The first-generation iPod appeared 15 years ago, ushering in the age of MP3s and downloading, and fundamentally altering the music industry in ways that are still being felt today (not to mention energising Apple and preparing the world for the rise of the smartphone). While digital music players had existed since the late ’90s, the iPod’s success popularised the technology and led to a seismic shift in how music is accessed.
Today, we are in the midst of another change in how we consume music. More and more people are abandoning owning files, just as they left behind physical media, and subscribing to music streaming services that let them access millions of songs without having to actually buy a single one. As these services battle it out for our attention, our data and our cash, we take a look at what the biggest players are offering, and how they sit in the existing app ecosystem.
Apple’s iTunes service was key to the rise of digital music, and its expansion over the years helped introduce concepts like the App Store to consumers, as smartphones began to overtake dedicated digital music players. However, as customers moved over to streaming services, Apple understood the need for a new offering that stood apart from its existing music download channel, so Apple Music was born.
The service had its genesis in Beats Music, the music streaming platform created by Jimmy Iovine and rapper Dr Dre as part of their Beats Electronics company. When Apple acquired Beats in 2014, Ian Rogers, Music CEO for Beats, was placed in charge of iTunes Radio, Apple’s existing (and underdeveloped) streaming platform.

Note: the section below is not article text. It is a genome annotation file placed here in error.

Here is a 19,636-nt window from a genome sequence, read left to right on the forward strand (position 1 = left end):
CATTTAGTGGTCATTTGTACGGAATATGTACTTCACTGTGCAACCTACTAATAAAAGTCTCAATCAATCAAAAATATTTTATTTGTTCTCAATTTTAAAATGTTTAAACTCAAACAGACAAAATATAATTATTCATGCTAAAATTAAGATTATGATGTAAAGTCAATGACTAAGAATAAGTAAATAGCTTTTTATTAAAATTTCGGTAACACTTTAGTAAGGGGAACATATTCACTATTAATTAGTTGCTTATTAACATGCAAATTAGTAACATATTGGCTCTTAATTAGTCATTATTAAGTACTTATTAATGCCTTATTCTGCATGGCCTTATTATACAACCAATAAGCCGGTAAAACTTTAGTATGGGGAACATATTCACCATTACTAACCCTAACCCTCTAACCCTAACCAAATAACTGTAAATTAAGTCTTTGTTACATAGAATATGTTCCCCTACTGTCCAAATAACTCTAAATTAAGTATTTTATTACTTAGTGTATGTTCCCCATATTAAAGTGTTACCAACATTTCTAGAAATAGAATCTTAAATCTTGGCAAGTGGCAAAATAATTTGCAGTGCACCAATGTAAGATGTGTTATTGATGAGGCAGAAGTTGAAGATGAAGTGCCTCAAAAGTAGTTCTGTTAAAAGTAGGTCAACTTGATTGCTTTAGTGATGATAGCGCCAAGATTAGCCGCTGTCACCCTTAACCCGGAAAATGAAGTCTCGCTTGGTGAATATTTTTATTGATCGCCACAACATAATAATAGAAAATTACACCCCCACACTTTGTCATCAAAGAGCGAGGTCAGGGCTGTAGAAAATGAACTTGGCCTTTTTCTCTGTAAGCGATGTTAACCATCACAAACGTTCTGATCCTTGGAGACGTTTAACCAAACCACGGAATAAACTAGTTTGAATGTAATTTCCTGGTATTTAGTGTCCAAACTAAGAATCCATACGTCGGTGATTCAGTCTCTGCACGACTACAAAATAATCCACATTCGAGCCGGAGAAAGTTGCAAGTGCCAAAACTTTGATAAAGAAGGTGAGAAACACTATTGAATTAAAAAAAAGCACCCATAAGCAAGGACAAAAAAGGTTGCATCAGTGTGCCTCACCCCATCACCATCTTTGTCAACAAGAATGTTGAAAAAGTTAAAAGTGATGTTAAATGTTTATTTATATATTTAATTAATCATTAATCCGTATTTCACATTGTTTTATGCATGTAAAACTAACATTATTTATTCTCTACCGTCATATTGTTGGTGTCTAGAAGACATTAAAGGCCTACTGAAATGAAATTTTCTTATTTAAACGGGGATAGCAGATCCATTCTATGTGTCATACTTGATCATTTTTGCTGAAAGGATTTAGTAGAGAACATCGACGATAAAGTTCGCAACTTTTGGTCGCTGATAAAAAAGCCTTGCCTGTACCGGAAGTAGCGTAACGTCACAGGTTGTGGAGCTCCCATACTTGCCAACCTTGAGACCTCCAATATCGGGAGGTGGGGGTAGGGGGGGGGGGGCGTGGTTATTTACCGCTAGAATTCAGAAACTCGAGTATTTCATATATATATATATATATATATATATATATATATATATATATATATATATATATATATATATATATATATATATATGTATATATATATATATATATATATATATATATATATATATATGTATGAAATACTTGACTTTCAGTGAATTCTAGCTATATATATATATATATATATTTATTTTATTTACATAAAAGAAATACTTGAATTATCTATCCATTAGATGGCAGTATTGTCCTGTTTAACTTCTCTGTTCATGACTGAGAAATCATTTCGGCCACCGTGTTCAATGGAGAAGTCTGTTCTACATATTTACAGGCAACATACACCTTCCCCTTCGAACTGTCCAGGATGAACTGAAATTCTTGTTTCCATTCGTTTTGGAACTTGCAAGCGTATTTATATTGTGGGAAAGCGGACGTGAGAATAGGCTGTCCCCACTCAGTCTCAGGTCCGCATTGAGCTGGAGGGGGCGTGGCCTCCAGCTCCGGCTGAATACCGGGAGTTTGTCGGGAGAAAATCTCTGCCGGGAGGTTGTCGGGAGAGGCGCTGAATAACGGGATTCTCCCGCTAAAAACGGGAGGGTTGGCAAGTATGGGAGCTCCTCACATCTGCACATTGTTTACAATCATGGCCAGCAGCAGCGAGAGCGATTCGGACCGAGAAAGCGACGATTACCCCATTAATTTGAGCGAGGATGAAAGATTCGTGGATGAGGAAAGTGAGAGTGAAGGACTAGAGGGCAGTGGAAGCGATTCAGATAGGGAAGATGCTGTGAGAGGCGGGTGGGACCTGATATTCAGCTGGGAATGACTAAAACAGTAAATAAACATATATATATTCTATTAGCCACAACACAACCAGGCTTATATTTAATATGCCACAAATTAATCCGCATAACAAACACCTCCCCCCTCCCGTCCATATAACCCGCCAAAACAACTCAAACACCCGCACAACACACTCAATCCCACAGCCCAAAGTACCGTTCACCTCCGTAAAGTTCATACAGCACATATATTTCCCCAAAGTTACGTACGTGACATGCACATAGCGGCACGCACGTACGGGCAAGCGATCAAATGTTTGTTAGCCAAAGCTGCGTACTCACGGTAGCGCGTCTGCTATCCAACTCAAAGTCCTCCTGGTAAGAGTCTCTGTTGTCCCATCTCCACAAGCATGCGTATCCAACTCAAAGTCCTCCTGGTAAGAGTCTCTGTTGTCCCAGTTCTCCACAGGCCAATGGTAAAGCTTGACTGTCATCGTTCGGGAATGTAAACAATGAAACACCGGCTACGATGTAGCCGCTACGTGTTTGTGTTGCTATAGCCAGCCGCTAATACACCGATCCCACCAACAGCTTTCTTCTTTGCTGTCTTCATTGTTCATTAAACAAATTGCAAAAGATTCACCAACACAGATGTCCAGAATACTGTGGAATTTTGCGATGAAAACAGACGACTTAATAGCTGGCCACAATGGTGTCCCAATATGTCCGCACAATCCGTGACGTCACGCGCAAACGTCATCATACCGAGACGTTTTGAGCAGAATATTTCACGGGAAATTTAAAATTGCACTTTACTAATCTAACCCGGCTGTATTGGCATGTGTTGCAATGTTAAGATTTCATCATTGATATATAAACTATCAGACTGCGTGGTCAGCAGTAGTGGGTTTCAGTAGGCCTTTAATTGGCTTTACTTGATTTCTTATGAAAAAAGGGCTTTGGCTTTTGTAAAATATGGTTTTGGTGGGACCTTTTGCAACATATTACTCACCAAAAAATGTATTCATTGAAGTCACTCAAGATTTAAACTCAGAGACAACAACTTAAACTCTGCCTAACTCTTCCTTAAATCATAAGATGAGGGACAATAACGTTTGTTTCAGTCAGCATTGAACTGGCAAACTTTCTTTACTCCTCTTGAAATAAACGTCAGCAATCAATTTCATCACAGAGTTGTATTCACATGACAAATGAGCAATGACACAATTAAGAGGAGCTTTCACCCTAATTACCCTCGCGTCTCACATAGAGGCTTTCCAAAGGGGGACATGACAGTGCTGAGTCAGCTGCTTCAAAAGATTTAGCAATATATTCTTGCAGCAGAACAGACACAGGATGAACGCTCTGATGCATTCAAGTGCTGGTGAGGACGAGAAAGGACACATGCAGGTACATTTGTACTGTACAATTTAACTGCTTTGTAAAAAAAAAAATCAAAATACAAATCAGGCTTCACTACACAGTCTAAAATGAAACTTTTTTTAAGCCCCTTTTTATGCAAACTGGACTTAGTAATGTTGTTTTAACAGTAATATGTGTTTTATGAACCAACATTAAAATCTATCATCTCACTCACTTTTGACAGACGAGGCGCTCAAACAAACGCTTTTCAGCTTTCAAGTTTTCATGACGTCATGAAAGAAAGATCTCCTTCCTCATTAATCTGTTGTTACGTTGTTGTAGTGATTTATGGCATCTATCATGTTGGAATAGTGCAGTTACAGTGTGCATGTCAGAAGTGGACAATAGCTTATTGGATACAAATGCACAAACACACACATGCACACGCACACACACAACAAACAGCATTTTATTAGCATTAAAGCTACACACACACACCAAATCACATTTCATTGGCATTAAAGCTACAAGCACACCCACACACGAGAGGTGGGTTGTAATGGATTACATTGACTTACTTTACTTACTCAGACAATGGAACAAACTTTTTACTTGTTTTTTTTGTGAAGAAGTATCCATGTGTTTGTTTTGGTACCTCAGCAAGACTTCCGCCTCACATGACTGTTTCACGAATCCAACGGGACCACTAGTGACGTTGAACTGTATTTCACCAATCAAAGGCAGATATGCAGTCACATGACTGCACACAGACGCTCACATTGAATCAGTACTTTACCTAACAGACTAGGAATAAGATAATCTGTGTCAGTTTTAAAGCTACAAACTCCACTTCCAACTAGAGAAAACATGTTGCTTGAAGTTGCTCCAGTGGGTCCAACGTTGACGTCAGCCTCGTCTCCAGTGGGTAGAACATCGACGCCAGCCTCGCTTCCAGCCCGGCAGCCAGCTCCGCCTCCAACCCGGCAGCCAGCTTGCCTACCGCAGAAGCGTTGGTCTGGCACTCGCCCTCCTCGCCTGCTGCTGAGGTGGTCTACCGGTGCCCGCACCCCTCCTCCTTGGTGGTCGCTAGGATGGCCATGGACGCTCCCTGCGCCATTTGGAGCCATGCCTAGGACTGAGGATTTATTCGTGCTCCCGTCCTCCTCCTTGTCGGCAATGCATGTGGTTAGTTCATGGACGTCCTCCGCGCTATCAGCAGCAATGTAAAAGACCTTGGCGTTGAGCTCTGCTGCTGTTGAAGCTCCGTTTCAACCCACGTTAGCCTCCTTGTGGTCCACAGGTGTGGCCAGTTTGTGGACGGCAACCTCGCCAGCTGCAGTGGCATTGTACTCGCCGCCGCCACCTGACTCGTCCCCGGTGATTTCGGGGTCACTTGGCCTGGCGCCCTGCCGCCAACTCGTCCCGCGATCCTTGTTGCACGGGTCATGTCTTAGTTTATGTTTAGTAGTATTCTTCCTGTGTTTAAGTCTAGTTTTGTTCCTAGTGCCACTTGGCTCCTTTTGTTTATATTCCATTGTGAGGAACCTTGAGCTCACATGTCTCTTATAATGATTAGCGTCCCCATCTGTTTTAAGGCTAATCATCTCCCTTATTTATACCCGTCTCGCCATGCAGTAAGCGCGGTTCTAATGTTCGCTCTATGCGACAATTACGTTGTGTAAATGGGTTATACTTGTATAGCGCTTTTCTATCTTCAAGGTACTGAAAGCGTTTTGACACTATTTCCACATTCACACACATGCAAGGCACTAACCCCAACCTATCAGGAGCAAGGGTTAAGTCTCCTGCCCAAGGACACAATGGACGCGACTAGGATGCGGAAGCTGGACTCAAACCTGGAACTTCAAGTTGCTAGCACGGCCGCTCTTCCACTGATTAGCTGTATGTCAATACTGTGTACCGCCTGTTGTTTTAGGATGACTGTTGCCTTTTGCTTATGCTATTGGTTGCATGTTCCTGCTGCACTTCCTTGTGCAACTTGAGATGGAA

After months of rumours and anticipation, Apple Music was launched on 30 June 2015. The service offers over 35m songs and thousands of playlists, with personalised recommendations for users, plus the Beats 1 radio station, a 24-hour broadcast led by DJ Zane Lowe. Among the exclusive releases the service has seen are Views From the 6 by Drake, which released on Apple Music a week ahead of other platforms, and 1989 by Taylor Swift, who has had a contentious relationship with streaming services in the past. Swift criticised Apple Music for not offering artists royalties during its three-month free trial but has since – after Apple changed its policy – endorsed and even starred in adverts for the service.
Apple Music has quickly amassed users, especially thanks to its three-month trial period which saw many consumers sign up and, in many cases, simply forget to switch off. The service charges $9.99 a month for membership, or households can purchase a family plan for multiple devices and users for $14.99 (£11.35) a month. The last confirmed figures from Apple give the service over 15m subscribers in over 100 countries. While this is hardly the largest service we’re looking at, the speed at which Apple Music has hit this figure is truly impressive, with early numbers suggesting the service is adding subscribers at a rate of around 2m a month, even a year after launching. Clearly, Apple Music aims to take up the throne that iTunes has so recently vacated, as the premier platform of the new age of music consumption.